- Open Access
Complete genome sequence of Kytococcus sedentarius type strain (541T)
Standards in Genomic Sciences volume 1, pages12–21(2009)
Kytococcus sedentarius (ZoBell and Upham 1944) Stackebrandt et al. 1995 is the type strain of the species, and is of phylogenetic interest because of its location in the Dermacoccaceae, a poorly studied family within the actinobacterial suborder Micrococcineae. K. sedentarius is known for the production of oligoketide antibiotics as well as for its role as an opportunistic pathogen causing valve endocarditis, hemorrhagic pneumonia, and pitted keratolysis. It is strictly aerobic and can only grow when several amino acids are provided in the medium. The strain described in this report is a free-living, nonmotile, Gram-positive bacterium, originally isolated from a marine environment. Here we describe the features of this organism, together with the complete genome sequence, and annotation. This is the first complete genome sequence of a member of the family Dermacoccaceae and the 2,785,024 bp long single replicon genome with its 2639 protein-coding and 64 RNA genes is part of the Genomic Encyclopedia of Bacteria and Archaea project.
Strain 541T (DSM 20547 = ATCC 14392 = JCM 11482 = CCM 314 and other culture collections) is the type strain of the species Kytococcus sedentarius, which is the type species of the genus Kytococcus . Strain 541T was first described as Micrococcus sedentarius (ZoBell and Upham 1944)  and later emended as Kytococcus sedentarius in a taxonomic dissection of the genus Micrococcus . The organism is of interest for its biotechnological potential as source of natural antibiotics (oligoketides), for its role as an opportunistic pathogen, and for its position in the tree of life, where it represents the scarcely populated genus Kytococcus (2 species) within in the actinobacterial family Dermacoccaceae  (Figure 1). Kytococcus sedentarius 541T was first isolated around 1944 from a marine environment , but strains of the species were also frequently isolated from human skin . More recently, closely related strains were also isolated from culture-dependant environmental screenings of a non-saline alkaline groundwater environment in Cabeco de Vide in southern Portugal , screening for pelagic bacteria in South Korea , tropical marine sediments from the intertidal zone off the coast of the Republic Palau , from the ciliate Collinia sp.), an endoparasite of euphausiids from the Gulf of California (unpublished literature, GenBank record EU090136), and in a culture-independent analysis of the microbial burden and diversity in commercial airline cabins . Screening of environmental genomic samples and surveys reported at the NCBI BLAST server indicated no closely related phylotypes that can be linked to the species or genus. Here we present a summary classification and a set of features for Kytococcus sedentarius strain 541T (Table 1), together with the description of the complete genomic sequencing and annotation.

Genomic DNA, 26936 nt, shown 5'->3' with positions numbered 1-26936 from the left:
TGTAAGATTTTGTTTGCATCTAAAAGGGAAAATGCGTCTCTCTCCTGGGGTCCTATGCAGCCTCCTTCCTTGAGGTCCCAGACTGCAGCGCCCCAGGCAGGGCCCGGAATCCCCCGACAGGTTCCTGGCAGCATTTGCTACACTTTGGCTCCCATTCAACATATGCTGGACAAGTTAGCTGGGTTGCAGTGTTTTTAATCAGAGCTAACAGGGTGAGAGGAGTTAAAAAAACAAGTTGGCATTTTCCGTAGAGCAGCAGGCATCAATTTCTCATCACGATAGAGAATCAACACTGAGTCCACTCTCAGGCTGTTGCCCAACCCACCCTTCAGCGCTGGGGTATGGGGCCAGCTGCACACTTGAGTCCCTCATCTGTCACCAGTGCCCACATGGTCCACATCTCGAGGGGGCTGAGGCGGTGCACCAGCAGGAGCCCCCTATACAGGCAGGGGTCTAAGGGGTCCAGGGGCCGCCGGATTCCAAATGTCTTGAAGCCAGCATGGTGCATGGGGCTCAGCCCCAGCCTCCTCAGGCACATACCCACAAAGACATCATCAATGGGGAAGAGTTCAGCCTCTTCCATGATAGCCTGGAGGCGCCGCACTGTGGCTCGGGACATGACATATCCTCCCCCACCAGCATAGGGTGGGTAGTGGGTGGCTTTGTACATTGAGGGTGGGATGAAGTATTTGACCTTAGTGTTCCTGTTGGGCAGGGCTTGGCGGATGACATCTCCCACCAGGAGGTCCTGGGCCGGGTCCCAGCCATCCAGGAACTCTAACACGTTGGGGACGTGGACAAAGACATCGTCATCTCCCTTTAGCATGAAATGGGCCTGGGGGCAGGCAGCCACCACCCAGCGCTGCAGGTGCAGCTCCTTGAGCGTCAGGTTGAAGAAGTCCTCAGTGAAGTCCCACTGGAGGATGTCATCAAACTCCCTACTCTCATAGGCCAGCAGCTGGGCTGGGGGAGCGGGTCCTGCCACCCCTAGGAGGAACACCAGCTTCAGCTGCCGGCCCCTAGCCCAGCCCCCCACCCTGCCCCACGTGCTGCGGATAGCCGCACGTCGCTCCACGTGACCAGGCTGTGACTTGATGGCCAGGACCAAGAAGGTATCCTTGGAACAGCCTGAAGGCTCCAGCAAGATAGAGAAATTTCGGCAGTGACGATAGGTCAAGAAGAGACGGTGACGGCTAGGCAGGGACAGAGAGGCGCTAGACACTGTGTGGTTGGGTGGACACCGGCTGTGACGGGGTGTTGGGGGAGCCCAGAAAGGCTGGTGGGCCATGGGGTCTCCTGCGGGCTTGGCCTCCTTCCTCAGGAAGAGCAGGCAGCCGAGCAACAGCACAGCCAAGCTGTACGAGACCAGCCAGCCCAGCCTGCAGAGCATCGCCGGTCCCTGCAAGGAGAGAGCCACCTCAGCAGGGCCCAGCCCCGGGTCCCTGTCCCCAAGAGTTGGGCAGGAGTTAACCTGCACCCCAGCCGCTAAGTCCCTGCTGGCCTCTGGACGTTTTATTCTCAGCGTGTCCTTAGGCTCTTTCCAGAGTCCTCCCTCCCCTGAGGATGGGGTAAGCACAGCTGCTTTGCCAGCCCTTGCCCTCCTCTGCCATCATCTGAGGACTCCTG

Classification and features
K. sedentarius cells are spherical/coccoid and occur predominantly in tetrads which can be arranged in cubical packets  (Figure 2). Cells are described as Gram-positive, nonmotile, non-encapsulated, and not endospore-forming . Kytococcus sedentarius 541T is strictly aerobic and chemoorganotrophic, requires methionine and other amino acids for growth, and grows well in NaCl at concentrations up to 10% (w/v) .
K. sedentarius (strain NK0508) is capable of degrading diphenylarsenic acid , but not starch , and does not produce acids from most carbohydrates and alcohols . Its optimal growth temperature is 28–36°C. Nitrate is reduced to nitrite by some Kytococcus sedentarius strains . Kytococcus sedentarius is not only described as the source of the oligoketide antibiotics monensin A and B , but has also been associated with pitted keratolysis , opportunistic infections, and fatal hemorrhagic pneumonia .
Figure 1 shows the phylogenetic neighborhood of Kytococcus sedentarius strain 541T in a 16S rRNA based tree. Analysis of the 16S rRNA gene copies in the genome of strain 541T differed by one nucleotide from each other, and by up to two nucleotides from the previously published 16S rRNA sequence generated from DSM 20547 (X87755).